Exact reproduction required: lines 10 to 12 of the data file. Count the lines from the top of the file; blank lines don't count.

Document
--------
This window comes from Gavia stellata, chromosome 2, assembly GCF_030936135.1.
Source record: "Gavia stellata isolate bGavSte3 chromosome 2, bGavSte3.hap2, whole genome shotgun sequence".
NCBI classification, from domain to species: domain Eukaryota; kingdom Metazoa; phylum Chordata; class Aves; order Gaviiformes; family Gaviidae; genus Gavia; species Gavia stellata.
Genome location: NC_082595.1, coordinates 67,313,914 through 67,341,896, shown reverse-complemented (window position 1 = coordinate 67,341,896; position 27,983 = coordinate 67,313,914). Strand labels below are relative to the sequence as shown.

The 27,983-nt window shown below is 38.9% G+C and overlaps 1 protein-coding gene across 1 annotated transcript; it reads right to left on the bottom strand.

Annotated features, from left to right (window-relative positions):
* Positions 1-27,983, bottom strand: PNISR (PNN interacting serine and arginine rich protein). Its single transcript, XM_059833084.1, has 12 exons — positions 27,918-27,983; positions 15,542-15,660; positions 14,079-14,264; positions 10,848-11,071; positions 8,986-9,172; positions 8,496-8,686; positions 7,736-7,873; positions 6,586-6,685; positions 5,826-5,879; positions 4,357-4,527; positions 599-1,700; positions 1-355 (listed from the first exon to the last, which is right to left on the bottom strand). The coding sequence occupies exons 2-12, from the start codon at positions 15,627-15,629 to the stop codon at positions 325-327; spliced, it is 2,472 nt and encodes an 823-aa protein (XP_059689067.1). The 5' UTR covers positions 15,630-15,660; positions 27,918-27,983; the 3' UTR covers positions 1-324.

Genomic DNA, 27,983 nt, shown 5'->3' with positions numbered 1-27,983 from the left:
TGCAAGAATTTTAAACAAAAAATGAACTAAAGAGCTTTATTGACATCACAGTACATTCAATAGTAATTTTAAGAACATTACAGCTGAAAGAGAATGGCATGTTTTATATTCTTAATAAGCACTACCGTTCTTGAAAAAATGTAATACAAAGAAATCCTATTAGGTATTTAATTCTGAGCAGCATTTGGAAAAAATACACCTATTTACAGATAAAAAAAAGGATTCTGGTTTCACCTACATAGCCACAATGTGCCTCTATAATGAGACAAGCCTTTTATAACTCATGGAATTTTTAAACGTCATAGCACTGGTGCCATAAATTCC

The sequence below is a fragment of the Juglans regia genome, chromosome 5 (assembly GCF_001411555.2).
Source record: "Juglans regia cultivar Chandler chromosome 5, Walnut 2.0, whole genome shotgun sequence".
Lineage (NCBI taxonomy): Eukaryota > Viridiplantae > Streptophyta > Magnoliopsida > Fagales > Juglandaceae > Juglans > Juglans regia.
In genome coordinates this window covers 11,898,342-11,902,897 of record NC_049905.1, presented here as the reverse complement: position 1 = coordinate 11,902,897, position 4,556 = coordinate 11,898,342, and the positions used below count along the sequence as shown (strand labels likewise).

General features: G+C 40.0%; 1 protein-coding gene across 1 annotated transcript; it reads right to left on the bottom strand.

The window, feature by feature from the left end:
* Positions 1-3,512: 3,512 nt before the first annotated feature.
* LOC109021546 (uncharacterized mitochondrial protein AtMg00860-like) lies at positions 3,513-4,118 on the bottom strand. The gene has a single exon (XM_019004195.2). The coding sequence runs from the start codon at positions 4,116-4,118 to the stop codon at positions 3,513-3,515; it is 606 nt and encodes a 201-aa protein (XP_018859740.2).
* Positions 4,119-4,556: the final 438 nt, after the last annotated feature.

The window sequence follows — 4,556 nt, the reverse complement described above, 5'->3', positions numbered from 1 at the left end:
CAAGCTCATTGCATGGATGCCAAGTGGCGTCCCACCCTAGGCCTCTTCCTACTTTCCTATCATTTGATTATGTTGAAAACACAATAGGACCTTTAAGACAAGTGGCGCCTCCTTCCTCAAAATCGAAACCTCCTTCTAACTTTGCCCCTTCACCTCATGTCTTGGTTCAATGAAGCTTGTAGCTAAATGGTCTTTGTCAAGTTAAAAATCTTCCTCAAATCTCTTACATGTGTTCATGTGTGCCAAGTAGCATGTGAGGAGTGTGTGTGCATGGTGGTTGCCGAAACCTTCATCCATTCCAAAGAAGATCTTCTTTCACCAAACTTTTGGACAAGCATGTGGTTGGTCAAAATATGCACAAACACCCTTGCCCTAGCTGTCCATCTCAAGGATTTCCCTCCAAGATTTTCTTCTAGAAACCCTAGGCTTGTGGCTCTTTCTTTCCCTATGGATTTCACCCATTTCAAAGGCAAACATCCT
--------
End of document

The sequence below is a fragment of the Juglans regia genome, chromosome 5 (assembly GCF_001411555.2).
Source record: "Juglans regia cultivar Chandler chromosome 5, Walnut 2.0, whole genome shotgun sequence".
Lineage (NCBI taxonomy): Eukaryota > Viridiplantae > Streptophyta > Magnoliopsida > Fagales > Juglandaceae > Juglans > Juglans regia.